DeVos: Criticism of her position on discrimination ‘hurtful’
Education Secretary Betsy DeVos said Tuesday that criticism of her position on discrimination in schools is “hurtful” and “couldn’t be further from the truth.”
“I think discrimination in any form is wrong, and I have said before and I’ll say again, the department is committed to ensuring that every child has a safe and nurturing environment,” DeVos said during a question-and-answer session after her address to the National Alliance for Public Charter Schools.
DeVos did not, however, wade into the issue that has prompted the criticism: her repeated refusal to say specifically whether she believes federal funding should be withheld from non-public schools that discriminate.
She said at a recent Senate hearing that discrimination on the basis of sexual orientation is “unsettled” law and a matter for Congress and the courts to address rather than her department. Those questions came after an earlier hearing in May when DeVos was criticized for declining to tell lawmakers whether federal funding for state-run voucher programs would be pulled from private schools that discriminate in admissions.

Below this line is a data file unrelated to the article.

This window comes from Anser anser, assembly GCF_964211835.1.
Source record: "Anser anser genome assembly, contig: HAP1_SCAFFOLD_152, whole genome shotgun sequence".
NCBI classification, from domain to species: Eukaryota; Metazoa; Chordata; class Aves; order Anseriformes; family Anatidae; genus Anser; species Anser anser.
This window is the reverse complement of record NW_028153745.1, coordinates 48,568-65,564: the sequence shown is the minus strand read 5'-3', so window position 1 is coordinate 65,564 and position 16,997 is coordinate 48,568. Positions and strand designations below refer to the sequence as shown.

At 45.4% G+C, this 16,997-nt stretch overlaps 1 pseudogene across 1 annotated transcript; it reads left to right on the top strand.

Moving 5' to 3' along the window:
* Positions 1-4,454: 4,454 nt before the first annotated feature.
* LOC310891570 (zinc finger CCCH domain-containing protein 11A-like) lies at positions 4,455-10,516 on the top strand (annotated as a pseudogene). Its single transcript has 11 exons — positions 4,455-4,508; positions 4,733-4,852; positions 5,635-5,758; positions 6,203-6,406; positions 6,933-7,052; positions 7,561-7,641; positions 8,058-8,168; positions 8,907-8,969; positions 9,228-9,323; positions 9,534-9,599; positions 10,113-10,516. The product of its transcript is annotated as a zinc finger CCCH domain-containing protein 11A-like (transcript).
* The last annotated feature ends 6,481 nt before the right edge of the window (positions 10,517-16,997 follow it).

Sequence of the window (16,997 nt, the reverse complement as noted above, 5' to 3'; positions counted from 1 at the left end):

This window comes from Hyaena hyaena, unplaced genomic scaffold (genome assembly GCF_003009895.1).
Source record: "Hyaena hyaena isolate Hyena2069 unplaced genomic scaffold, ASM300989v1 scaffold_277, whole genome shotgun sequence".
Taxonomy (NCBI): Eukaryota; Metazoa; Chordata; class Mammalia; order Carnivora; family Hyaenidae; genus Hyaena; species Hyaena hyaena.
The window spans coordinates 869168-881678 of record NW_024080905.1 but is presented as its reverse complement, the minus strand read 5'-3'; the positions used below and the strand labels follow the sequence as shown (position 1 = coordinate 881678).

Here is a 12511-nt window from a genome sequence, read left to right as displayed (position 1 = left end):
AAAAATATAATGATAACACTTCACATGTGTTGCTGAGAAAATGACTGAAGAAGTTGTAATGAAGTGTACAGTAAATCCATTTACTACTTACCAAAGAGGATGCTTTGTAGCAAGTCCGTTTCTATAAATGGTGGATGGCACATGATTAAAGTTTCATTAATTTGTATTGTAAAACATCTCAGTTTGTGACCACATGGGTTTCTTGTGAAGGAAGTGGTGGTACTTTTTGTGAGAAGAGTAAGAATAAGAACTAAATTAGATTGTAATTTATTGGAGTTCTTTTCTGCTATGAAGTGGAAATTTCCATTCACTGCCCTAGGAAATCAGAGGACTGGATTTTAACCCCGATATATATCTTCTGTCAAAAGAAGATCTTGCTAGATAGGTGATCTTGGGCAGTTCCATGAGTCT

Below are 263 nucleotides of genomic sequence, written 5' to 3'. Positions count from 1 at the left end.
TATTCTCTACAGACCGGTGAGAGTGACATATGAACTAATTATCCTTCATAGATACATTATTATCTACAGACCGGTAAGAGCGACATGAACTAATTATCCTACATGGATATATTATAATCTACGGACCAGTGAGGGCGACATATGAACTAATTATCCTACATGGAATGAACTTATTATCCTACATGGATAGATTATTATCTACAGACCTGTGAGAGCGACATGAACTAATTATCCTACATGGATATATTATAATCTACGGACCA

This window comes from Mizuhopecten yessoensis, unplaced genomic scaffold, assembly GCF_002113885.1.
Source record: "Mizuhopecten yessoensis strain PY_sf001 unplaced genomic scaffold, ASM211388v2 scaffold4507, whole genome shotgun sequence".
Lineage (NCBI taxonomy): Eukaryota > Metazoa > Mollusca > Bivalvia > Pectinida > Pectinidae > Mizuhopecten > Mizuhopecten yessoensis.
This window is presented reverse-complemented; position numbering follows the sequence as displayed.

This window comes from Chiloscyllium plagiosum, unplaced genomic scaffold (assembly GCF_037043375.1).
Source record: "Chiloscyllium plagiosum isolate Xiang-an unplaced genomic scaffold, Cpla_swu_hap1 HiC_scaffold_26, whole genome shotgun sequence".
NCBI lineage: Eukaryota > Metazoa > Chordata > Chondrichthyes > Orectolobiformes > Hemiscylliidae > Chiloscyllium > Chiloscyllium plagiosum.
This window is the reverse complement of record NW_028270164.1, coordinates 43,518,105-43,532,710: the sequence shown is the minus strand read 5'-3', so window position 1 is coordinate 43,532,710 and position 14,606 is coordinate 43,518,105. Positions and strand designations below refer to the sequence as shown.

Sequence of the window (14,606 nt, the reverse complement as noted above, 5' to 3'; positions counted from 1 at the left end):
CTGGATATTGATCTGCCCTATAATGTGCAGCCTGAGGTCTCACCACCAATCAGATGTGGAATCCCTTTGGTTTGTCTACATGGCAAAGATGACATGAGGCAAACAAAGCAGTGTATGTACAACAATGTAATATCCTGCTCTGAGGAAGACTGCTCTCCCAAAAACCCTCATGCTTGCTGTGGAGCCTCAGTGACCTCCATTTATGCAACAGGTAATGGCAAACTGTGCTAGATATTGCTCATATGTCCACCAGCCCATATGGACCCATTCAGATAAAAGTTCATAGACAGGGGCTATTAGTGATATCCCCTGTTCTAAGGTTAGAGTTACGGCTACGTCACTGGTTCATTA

DeVos has previously voiced her opposition to discrimination and said federal law would apply to all schools receiving federal funds while declining to be more specific.
Speaking to an audience of charter school educators and supporters Tuesday, DeVos urged them to keep innovating rather than becoming another complacent generation of education bureaucrats.
“Charters are not the one cure-all to the ills that beset education,” DeVos said, adding, “I suggest we focus less on what word comes before ‘school’ — whether it be traditional, charter, virtual, magnet, home, parochial, private or any approach yet to be developed — and focus instead on the individuals they are intended to serve.”